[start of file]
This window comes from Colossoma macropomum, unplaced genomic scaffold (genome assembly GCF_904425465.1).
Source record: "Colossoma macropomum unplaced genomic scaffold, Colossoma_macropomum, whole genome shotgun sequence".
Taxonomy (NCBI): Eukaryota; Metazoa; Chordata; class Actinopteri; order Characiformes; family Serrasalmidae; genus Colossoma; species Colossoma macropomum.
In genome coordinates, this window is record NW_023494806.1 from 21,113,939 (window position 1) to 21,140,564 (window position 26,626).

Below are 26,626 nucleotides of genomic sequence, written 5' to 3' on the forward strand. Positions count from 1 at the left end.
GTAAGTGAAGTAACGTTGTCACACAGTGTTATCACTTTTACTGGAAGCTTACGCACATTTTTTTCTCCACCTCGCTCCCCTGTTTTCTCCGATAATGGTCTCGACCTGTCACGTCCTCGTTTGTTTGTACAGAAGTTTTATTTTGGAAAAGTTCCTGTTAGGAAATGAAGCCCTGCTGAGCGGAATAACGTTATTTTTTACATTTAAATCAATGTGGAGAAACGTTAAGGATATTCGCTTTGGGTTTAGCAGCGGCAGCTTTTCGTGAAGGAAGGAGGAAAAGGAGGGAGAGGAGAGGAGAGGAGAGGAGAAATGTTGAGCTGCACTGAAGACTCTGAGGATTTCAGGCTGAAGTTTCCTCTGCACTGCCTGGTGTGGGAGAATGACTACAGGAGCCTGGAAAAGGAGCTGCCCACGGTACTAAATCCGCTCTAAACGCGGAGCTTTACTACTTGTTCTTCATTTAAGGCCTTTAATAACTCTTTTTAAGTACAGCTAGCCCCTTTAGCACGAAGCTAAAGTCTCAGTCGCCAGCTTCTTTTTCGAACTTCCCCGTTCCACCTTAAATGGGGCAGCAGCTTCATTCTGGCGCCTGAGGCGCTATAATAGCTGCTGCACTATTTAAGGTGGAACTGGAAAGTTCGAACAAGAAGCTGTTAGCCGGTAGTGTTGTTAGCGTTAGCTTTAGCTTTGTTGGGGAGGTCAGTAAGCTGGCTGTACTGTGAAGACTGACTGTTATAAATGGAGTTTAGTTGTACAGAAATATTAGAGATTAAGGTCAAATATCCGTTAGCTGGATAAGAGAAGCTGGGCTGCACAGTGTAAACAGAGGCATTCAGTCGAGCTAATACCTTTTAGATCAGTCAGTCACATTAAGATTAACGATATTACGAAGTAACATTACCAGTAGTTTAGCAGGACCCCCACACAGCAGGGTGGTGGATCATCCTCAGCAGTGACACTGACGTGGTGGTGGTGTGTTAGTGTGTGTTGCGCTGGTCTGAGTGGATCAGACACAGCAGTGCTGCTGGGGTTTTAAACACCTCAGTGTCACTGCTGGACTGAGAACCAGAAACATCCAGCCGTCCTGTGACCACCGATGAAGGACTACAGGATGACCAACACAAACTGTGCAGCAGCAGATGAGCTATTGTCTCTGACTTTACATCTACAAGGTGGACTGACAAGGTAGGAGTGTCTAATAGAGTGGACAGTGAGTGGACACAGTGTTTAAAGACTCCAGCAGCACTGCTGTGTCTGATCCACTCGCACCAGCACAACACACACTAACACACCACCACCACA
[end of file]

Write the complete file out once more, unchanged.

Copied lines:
This window comes from Colossoma macropomum, unplaced genomic scaffold (genome assembly GCF_904425465.1).
Source record: "Colossoma macropomum unplaced genomic scaffold, Colossoma_macropomum, whole genome shotgun sequence".
Taxonomy (NCBI): Eukaryota; Metazoa; Chordata; class Actinopteri; order Characiformes; family Serrasalmidae; genus Colossoma; species Colossoma macropomum.
In genome coordinates, this window is record NW_023494806.1 from 21,113,939 (window position 1) to 21,140,564 (window position 26,626).

Below are 26,626 nucleotides of genomic sequence, written 5' to 3' on the forward strand. Positions count from 1 at the left end.
GTAAGTGAAGTAACGTTGTCACACAGTGTTATCACTTTTACTGGAAGCTTACGCACATTTTTTTCTCCACCTCGCTCCCCTGTTTTCTCCGATAATGGTCTCGACCTGTCACGTCCTCGTTTGTTTGTACAGAAGTTTTATTTTGGAAAAGTTCCTGTTAGGAAATGAAGCCCTGCTGAGCGGAATAACGTTATTTTTTACATTTAAATCAATGTGGAGAAACGTTAAGGATATTCGCTTTGGGTTTAGCAGCGGCAGCTTTTCGTGAAGGAAGGAGGAAAAGGAGGGAGAGGAGAGGAGAGGAGAGGAGAAATGTTGAGCTGCACTGAAGACTCTGAGGATTTCAGGCTGAAGTTTCCTCTGCACTGCCTGGTGTGGGAGAATGACTACAGGAGCCTGGAAAAGGAGCTGCCCACGGTACTAAATCCGCTCTAAACGCGGAGCTTTACTACTTGTTCTTCATTTAAGGCCTTTAATAACTCTTTTTAAGTACAGCTAGCCCCTTTAGCACGAAGCTAAAGTCTCAGTCGCCAGCTTCTTTTTCGAACTTCCCCGTTCCACCTTAAATGGGGCAGCAGCTTCATTCTGGCGCCTGAGGCGCTATAATAGCTGCTGCACTATTTAAGGTGGAACTGGAAAGTTCGAACAAGAAGCTGTTAGCCGGTAGTGTTGTTAGCGTTAGCTTTAGCTTTGTTGGGGAGGTCAGTAAGCTGGCTGTACTGTGAAGACTGACTGTTATAAATGGAGTTTAGTTGTACAGAAATATTAGAGATTAAGGTCAAATATCCGTTAGCTGGATAAGAGAAGCTGGGCTGCACAGTGTAAACAGAGGCATTCAGTCGAGCTAATACCTTTTAGATCAGTCAGTCACATTAAGATTAACGATATTACGAAGTAACATTACCAGTAGTTTAGCAGGACCCCCACACAGCAGGGTGGTGGATCATCCTCAGCAGTGACACTGACGTGGTGGTGGTGTGTTAGTGTGTGTTGCGCTGGTCTGAGTGGATCAGACACAGCAGTGCTGCTGGGGTTTTAAACACCTCAGTGTCACTGCTGGACTGAGAACCAGAAACATCCAGCCGTCCTGTGACCACCGATGAAGGACTACAGGATGACCAACACAAACTGTGCAGCAGCAGATGAGCTATTGTCTCTGACTTTACATCTACAAGGTGGACTGACAAGGTAGGAGTGTCTAATAGAGTGGACAGTGAGTGGACACAGTGTTTAAAGACTCCAGCAGCACTGCTGTGTCTGATCCACTCGCACCAGCACAACACACACTAACACACCACCACCACA